Along came the aspect of contentment in my ponderings. I spent a lot of time thinking about Paul’s statement in Philippians 4:11-12 “Not that I am speaking of being in need, for I have learned in whatever situation I am to be content. I know how to be brought low, and I know how to abound. In any and every circumstance, I have learned the secret of facing plenty and hunger, abundance and need.” What is the secret to contentment?

For a time, I felt it was my need to surrender. I needed to surrender my ideal; my dream to God for whatever He had in store. Then I continued thinking on surrender and realized that there would be no need for surrender if I was truly satisfied in God. Because if I am completely satisfied in God, I will joyfully follow Him anywhere He leads. Therefore, the secret of contentment in every circumstance is not surrender, but satisfaction if God. I do not have to battle God about moving us, against my desire to stay until I finally, even reluctantly throw up the white flag and surrender. I was at fault for something far more detrimental than surrender. I had deceived myself into thinking I could be satisfied in something God gave me, more than Himself. It was idolatry. I was in sin for having misplaced affections. It took being faced with leaving my ideal address to see how misplaced my affections had become.

The test of my true satisfaction in God is when He takes something away from me that is precious…my ideal for instance. If when my ideal life is taken away, is my joy unhampered as I revel in Christ even more deeply? Christ must be my complete satisfaction, not my husband, not my family, not my address, not my health, not home-schooling, not finances, not consistency, not anything else. Because God gives and takes away what He chooses. If God is my complete all in all, than all those things that are important to me are not necessary for me to surrender because I will already see them as His.

I do believe I am finally at the place of that test. We move in a month. Despite my sadness in leaving our home in the country, I am coming to terms with a greater value in our move. There will be more people! We will have opportunities that are not possible where we currently live. I am looking forward to meeting our new neighbors and finding ways to minister and reach the lost souls there. We can be a larger part of the lives of people simply because we will be surrounded by them. I look forward to settling in our own home and being closer to our church family as well, and will be able to be more involved with the lives of people. It won’t be an round-trip hour drive to take a meal to someone in need.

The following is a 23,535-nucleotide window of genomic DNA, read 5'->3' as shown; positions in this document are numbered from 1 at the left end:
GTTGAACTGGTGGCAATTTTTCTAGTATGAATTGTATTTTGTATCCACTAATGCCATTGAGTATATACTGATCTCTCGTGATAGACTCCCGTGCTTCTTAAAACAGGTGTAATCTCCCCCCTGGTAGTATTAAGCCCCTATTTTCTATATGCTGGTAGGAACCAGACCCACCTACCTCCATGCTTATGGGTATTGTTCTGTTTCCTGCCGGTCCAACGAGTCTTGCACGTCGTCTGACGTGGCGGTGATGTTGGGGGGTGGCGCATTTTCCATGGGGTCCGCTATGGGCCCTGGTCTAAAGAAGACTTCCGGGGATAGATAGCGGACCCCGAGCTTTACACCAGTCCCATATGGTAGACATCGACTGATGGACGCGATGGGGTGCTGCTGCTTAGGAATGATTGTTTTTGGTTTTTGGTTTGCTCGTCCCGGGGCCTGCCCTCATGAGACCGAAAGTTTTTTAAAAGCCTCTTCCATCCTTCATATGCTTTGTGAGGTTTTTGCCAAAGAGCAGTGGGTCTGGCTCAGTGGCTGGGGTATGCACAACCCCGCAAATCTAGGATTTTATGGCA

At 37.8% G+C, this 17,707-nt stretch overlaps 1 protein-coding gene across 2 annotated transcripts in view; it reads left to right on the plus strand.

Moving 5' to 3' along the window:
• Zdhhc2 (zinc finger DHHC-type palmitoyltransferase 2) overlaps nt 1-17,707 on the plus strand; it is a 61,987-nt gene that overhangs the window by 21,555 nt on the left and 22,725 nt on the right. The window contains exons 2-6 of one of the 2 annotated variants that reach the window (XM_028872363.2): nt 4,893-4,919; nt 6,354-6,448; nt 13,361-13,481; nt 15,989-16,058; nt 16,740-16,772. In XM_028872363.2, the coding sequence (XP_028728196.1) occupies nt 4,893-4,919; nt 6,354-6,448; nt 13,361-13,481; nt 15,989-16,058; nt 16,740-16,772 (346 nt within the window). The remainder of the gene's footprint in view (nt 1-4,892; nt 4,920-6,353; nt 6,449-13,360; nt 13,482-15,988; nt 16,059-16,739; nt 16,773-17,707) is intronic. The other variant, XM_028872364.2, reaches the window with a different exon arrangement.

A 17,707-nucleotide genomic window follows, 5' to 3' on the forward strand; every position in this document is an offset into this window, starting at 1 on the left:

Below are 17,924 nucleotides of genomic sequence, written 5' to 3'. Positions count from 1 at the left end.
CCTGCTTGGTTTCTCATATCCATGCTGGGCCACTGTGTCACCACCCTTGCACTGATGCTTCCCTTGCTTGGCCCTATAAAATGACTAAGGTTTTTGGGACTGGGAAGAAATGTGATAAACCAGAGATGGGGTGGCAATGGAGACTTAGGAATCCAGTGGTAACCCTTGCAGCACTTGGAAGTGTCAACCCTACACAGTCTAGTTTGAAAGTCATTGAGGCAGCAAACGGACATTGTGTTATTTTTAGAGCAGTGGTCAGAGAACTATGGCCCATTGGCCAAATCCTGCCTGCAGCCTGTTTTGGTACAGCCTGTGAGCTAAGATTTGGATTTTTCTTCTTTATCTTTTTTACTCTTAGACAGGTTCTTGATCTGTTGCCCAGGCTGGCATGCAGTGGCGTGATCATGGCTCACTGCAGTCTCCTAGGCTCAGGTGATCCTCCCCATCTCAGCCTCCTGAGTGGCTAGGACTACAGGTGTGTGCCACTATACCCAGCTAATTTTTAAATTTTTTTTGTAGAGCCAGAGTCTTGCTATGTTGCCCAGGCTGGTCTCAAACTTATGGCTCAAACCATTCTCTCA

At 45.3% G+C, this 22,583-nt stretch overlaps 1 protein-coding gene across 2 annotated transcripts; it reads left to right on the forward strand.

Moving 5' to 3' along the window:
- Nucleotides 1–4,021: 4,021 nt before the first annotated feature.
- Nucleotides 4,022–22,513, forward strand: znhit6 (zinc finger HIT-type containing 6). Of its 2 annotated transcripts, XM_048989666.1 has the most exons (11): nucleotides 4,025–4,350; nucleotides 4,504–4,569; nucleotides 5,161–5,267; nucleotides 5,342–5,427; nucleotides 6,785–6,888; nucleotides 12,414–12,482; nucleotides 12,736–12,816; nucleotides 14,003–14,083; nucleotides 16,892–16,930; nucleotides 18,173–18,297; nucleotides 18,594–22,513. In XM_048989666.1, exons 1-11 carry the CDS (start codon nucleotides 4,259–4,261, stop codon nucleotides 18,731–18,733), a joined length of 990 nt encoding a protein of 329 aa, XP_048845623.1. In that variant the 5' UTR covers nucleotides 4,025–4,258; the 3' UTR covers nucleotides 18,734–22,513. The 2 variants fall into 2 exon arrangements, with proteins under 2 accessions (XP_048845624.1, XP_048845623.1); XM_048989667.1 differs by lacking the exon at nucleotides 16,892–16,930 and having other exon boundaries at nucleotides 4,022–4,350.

I am also looking forward to the time that we will gain from the move. When we first moved into the farmhouse, I remember being surprised at the amount of time it took me to clean and for my husband, a half a day to tend the lawn. At first that was a struggle because it took time from my children and ministry. But we became accustomed to it. Now, moving into a smaller home, will give me more time, because instead of taking two days to clean house, I can get it done in a morning. And instead of a half day to cut grass, my husband should be done in a couple hours. It will be good to have more time in our lives for other ventures besides home-care.
Financially, the move is a smart one. Instead of throwing money down for the comfort of heat and cooling on a monthly basis, we will live in a more economical home and be able to put that money toward other things. We are also able to invest in our own home, instead of sending out a rent check on a monthly basis. It is for the best.

As I consider the blessings from our upcoming move, I also realize that there is a lot I do not know about God’s purpose in our new location. I look forward to seeing what He has in store for His glory through our family and our new neighborhood. My heart is grateful. I am grateful because my heart rests in my Savior. No matter what change He brings into our lives, I know that in Him I can find my complete satisfaction…eternally.

O God, you are my God; earnestly I seek you; my soul thirsts for you; my flesh faints for you, as in a dry and weary land where there is no water. So I have looked upon you in the sanctuary, beholding your power and glory. Because your steadfast love is better than life, my lips will praise you. So I will bless you as long as I live; in your name I will lift up my hands. My soul will be satisfied as with fat and rich food, and my mouth will praise you with joyful lips,
Psalm 63:1-5